As I look out my window and see the piles of snow slowly melting away, I sit back and reflect on the long Winter we have had. It has been an extremely long season, filled with cold and blustery days, gray skies, and thankfully, below average snowfalls. It is quite a bleak scene with bare trees, brown grass, dirty piles of residual snow and not a flower in sight… Until now!
As I strolled through my yard on a mild March day recently, I caught sight of something beautiful. My Spring bulbs have finally begun to break through the ground! This is truly a sight for sore eyes. Daffodils and Hyacinths are sprouting and Crocuses have not only broken ground, but they are blooming. Crocuses are one of the first bulbs to bloom come Springtime, quite often forcing their way through the snow to show off their happy faces. Spring flowers not only make me smile due to their beauty, but as well, it means that my Spring and Summer birds can’t be far away from returning to my yard. (As I write this, I’m listening to a Red-Winged Blackbird happily singing outside my window.)
Little Purple Flower
How I love thee
As Winter snow fades
You’re the first flower I see
Little bulb under the ground
Reach up through the dirt and be free
Open by day, closed by night
Providing sweet nectar for the season’s first bee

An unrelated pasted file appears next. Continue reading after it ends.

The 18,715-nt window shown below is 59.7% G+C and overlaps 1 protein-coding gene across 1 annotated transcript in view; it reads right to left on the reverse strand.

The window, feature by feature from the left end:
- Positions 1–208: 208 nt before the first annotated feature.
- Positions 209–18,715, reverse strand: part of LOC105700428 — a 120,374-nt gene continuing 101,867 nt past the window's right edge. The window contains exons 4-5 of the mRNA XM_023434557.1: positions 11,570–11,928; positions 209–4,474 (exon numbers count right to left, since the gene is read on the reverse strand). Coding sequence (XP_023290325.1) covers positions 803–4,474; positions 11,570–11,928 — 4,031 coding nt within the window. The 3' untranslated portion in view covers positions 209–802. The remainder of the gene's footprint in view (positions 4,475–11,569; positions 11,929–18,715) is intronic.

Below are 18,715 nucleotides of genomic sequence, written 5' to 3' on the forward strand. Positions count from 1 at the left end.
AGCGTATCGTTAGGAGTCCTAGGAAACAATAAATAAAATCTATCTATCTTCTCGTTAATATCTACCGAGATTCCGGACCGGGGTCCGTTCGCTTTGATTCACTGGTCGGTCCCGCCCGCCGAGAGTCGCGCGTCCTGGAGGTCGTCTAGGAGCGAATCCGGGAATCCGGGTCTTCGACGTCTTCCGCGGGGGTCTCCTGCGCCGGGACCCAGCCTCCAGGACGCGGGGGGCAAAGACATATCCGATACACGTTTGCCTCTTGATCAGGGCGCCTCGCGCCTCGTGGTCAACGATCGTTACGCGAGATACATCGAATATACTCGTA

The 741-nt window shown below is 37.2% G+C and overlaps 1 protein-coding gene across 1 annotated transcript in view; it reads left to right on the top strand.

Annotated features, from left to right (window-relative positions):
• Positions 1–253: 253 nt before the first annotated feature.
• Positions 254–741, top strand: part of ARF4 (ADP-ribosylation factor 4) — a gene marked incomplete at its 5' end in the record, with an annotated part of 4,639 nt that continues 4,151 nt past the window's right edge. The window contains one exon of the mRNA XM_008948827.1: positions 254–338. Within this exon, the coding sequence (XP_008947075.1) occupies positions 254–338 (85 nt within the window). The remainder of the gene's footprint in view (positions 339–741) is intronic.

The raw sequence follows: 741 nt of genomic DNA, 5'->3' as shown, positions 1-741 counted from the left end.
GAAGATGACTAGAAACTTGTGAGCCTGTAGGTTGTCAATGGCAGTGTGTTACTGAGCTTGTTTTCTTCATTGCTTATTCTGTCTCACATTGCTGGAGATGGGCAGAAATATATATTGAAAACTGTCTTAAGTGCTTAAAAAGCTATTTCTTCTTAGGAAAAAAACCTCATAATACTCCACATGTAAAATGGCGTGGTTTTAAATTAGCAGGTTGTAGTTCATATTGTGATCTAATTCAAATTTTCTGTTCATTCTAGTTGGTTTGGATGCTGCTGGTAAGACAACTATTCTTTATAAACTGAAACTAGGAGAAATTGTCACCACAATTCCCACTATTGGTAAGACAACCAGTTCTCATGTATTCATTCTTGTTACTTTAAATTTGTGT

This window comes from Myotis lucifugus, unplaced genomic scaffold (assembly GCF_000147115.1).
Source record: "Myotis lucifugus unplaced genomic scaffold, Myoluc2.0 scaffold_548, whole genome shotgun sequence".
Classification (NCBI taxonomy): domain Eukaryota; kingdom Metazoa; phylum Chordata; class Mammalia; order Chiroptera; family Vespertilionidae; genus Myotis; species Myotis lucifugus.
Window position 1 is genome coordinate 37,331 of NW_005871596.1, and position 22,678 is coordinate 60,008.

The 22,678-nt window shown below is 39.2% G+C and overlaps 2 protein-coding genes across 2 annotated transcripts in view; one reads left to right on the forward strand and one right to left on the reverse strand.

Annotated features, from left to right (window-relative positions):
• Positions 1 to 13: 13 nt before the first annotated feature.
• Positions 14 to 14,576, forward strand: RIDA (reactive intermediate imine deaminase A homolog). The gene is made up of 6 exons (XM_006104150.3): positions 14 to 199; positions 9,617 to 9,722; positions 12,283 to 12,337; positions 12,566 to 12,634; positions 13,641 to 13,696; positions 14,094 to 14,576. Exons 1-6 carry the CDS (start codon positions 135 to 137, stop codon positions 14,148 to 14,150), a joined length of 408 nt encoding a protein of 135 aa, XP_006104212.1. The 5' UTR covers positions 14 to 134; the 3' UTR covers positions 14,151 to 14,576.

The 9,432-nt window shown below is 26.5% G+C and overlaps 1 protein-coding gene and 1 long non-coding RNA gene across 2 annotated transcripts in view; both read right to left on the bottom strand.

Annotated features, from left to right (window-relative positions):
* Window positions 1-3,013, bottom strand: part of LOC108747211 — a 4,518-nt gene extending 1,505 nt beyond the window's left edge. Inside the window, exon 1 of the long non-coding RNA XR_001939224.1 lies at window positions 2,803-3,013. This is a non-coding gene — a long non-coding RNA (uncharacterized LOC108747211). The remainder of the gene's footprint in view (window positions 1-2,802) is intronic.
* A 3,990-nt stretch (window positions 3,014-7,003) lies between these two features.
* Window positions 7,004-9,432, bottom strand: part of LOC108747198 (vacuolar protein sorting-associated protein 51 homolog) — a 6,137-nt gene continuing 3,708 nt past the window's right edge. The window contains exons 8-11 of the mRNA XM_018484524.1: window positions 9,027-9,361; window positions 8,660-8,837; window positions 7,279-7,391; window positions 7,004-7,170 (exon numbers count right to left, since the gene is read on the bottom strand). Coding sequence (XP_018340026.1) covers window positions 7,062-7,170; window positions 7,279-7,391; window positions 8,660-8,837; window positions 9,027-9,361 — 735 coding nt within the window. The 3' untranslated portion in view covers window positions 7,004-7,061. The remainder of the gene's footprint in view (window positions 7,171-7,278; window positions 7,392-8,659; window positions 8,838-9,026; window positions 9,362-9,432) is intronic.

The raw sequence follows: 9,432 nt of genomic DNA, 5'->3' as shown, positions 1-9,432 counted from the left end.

Crocuses are available in a variety of colors including blue, purple, yellow, white and various variegated varieties.Crocuses are actually part of the Iris family and not really a true bulb, but a corm. They are super easy to grow, inexpensive and do not require much care once planted.
Planting instructions are simple. Choose a site with full sun to light shade and well-drained soil. Crocuses, as with most bulbs, should be planted in the fall, 6-8 weeks before the last hard frost, this is usually in September and October in the North and October and November in the South. Plant the corms, pointy side up, about 4 inches (10 cm) deep and 3-4 inches (7.5-10 cm) apart. Plant alone or in groups for best visual effect. Water thoroughly after planting and once Spring arrives, you’ll be greeted with beautiful pops of color to brighten any gray day.
Spring Crocus blossoms provide some of the first pollen and nectar for hungry bees. Once Spring arrives, bees need an ample supply of nectar to replenish their diminished honey stock. Tailoring your gardens to include nectar producing plants not only helps bees, which are in serious decline due to pesticide use, but will also help to attract many birds to your backyard.
The calendar may say that it’s officially Spring, but it still feels like winter here. Take a walk around your yard and see what’s popping up through the ground. You just might be surprised to find that Spring is closer than you think.